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With reference to my previous question about the computation of a barrier option delta, @LocalVolatility referenced a nice closed form solution to value barrier options on a stock paying a dividend yield. Out of curiosity, I wonder wether this model could "be abused" to value a similar barrier option on a commodities future? To value an FX option I would simply exchange the dividend yield with the foreign exchange rate.

Let's say I want to value an option on some commodites future, I understand that for a Vanilla option I could use the Black model (which is related to the Garman Kohlhagen model). The thought was, could I possibly "abuse" the model above to value a respective barrier option on a commodities future? My "idea of abusal" here would be, given the future, to extract the spot from the future via the interest rate parity relation and use this as input to the model. I know this is really vague, especially since it ignores things like storage costs in the cost of carry, just wondering?

EDIT

As mentioned in a comment below, I wonder wether I could also just exchange the dividend yield for the risk free rate and then price on the future. Intuitively, I got the idea from the derivation of the Black model, but I'm not sure at all.

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If I understand your question correctly, then you have a barrier option pricer for spot model dynamics of the form

\begin{equation} \mathrm{d}S_t = (r - \delta) S_t \mathrm{d}t + \sigma S_t \mathrm{d}W_t. \end{equation}

Now you are wondering whether you can abuse the input parameters in a way such as to use the same model to price options on a forward contract. Normally, the forward dynamics under the Black-Scholes model are given by

\begin{equation} \mathrm{d}F_t = \sigma F_t \mathrm{d}W_t. \end{equation}

You could thus set $S_0 = F_0$ and $\delta = r$ in your model and get the correct price.

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  • $\begingroup$ Thx again, that was my intuition (see below the edit of my qestion). $\endgroup$ – Tim Feb 27 '17 at 8:08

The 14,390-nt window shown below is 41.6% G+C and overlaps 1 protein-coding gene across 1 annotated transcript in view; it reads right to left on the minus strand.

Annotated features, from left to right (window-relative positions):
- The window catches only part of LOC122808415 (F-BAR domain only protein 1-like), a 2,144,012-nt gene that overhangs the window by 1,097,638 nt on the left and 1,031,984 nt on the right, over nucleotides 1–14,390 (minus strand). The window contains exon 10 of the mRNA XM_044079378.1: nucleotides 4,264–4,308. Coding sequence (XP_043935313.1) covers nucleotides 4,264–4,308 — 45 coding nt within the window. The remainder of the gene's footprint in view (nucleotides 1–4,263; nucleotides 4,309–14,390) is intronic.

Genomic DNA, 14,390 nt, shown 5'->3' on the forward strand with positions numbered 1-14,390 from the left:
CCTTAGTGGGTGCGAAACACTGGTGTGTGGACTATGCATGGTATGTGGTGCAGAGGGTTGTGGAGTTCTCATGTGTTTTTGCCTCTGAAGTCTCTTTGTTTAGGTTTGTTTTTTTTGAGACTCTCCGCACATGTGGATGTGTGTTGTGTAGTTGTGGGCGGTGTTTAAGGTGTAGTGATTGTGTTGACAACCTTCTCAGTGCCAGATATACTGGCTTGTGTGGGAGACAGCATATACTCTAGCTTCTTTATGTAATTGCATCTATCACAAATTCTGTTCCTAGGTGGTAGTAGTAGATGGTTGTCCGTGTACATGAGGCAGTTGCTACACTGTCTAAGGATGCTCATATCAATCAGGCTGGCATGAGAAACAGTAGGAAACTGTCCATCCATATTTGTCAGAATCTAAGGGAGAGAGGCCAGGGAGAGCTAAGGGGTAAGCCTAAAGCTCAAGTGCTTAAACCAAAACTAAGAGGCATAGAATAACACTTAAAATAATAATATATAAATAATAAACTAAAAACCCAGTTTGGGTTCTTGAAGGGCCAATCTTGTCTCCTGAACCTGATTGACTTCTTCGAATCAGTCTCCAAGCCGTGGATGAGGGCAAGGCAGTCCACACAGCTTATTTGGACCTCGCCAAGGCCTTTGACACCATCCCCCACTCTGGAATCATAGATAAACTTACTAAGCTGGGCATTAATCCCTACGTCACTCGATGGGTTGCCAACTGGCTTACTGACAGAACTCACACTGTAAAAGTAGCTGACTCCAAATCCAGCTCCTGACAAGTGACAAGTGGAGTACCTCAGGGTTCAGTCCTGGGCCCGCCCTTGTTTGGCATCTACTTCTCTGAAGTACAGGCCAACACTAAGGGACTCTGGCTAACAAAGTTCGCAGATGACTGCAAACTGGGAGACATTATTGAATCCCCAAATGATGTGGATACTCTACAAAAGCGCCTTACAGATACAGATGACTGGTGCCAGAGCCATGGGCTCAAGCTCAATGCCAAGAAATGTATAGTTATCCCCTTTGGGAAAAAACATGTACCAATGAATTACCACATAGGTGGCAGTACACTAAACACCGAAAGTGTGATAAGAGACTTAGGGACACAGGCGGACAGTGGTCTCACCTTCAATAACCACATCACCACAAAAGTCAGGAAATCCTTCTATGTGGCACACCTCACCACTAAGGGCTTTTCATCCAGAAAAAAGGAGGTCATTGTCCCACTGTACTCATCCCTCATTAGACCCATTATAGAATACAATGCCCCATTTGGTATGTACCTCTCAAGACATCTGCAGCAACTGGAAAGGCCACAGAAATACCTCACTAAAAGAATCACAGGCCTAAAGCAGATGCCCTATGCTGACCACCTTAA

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I assume you mean a barrier option on a futures contract? It's not a straight forward thing to do analytically because of the Samuelson effect (futures tend to ramp up in volatility as they approach maturity). Most people build a dedicated vol surface for the futures contract and use a local vol based solution.

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  • $\begingroup$ Yes it's a barrier option on a futures contract, I'm not familiar with the Samuelson effect and will take a look at it. Does it hold in a "simple" GBM setting? I was also wondering wether I could exchange the dividend yield for the risk free yield as can be seen from the derivation of the Black model, but not sure here. $\endgroup$ – Tim Feb 26 '17 at 21:40
  • $\begingroup$ No, the key problem is that most commodity futures will have a well defined term structure of volatility through time - i.e. realized volatility of a futures contract will be higher a week before expiration then a few month before expiration. Because of that, you can't use a flat vol to price it - the probability of touching the barrier would not be correct and your risk will be wrong too. $\endgroup$ – Nivel Egres Feb 27 '17 at 7:34
  • $\begingroup$ I think you are talking about real life. This doesn't just apply to commidities? However, my question was only about the analytical solution derived in a Black Scholes like setting, where we assume a flat vol. Maybe I'm missing something here? $\endgroup$ – Tim Feb 27 '17 at 8:12

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